Travis Kalanick’s latest obsession is the puzzle game “2048.”
A new piece out Thursday from Bloomberg details Kalanick’s final few months as Uber CEO and what he’s been up to after being pushed out of the company – and that includes a new addiction to the popular smartphone game.
Kalanick’s last few months at Uber were contentious, Bloomberg reports, and before his tenure was over, tragedy struck: Kalanick’s mother was killed in a boating accident, and his father was seriously injured.
According to Bloomberg, Kalanick is using his newfound downtime to set up a family office, spend time with his father – and play plenty of “2048.”
Kalanick even confirmed he loves the game on his Instagram back in September:
But “2048” isn’t a new game – or a particularly original one at that. It’s easy to learn, and even easier to get hooked on. So here’s how to play “2048,” the game that’s taking up a lot of Kalanick’s free time:
“2048” came out in 2014. It’s similar to another popular mobile game, called “Threes.”
Back in 2014, the developers behind “Threes” even wrote a lengthy blog post detailing their frustration at the similarities, since “Threes” came first. But “2048” likely became so popular because it’s free – “Threes” costs $US2.99 these days.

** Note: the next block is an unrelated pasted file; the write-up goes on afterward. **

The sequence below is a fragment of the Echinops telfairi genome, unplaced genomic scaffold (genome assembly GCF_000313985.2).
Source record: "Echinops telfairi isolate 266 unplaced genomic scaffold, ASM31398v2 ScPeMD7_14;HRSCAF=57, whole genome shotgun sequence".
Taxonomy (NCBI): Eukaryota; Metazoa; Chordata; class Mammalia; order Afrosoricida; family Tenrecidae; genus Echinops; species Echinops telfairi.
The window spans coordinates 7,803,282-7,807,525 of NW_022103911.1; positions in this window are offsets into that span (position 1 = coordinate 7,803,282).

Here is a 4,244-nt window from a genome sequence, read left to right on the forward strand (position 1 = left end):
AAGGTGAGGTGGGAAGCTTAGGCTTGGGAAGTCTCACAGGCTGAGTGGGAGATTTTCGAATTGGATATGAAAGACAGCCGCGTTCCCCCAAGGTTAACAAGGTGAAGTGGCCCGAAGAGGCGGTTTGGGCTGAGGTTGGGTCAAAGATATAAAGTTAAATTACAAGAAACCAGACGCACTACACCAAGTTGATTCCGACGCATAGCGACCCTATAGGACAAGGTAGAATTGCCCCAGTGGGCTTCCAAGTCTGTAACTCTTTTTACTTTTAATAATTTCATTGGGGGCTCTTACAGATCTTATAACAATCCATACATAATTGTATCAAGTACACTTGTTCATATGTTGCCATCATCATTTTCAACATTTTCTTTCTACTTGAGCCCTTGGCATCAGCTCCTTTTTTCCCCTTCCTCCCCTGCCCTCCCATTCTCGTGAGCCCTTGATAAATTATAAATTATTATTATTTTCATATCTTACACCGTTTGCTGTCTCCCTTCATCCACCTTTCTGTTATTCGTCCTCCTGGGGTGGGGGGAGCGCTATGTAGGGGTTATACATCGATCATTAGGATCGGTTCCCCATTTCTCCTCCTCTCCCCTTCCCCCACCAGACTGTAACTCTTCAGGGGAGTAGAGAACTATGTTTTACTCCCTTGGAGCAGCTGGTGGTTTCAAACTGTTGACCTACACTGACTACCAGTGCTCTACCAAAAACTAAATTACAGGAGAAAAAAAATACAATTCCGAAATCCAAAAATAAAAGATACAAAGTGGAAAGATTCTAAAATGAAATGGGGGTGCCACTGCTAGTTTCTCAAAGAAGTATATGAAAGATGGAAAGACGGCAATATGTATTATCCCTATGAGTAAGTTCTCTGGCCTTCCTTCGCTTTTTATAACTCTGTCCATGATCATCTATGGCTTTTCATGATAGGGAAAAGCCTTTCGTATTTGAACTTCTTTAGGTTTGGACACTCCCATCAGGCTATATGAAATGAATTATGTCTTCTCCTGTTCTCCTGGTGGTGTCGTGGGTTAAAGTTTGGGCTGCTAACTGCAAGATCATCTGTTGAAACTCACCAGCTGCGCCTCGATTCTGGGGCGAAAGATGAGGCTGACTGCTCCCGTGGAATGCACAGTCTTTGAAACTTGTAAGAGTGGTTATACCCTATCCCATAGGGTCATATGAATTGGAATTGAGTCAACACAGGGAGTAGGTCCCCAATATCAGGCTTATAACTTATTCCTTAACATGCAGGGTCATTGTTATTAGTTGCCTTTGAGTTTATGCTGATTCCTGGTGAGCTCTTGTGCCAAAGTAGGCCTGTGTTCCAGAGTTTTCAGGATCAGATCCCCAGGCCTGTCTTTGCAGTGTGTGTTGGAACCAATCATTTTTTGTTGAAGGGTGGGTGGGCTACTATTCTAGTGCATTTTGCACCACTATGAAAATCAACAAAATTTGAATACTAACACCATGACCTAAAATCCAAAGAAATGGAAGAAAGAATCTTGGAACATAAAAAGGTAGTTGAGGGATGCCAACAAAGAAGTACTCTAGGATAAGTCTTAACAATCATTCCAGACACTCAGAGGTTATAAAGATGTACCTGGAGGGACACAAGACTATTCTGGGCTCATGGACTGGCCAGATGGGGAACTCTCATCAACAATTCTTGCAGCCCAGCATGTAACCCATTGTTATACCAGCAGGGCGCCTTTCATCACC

“2048” was originally created by a developer named Gabriele Cirulli, but the mobile version most people play these days is from Ketchapp Games.
Your goal in “2048” is to add up all the tiles to get to the number 2048.
The game takes place within a 4×4 board – you’ll start off with two tiles each bearing the number “2.”
When you swipe one of the tiles toward the other, they will combine to make one tile. They will also combine their values, so you’ll now have a tile that says “4.”
Here’s a look at the game in action:
Every time you make any sort of move, you’ll be given a new tile. It’s wise to make as few moves as possible so your board doesn’t fill with tiles.
As the game goes on, the numbers will get bigger and bigger. Here’s my board — halfway to 2048!
If every square on your board is filled with a tile, you lose.
I had all the necessary tiles to win the game, but nowhere to move them.
The game keeps track of your high score and urges you to try again. Plus, there’s no limit on “lives,” which makes it hard to resist playing again and again.
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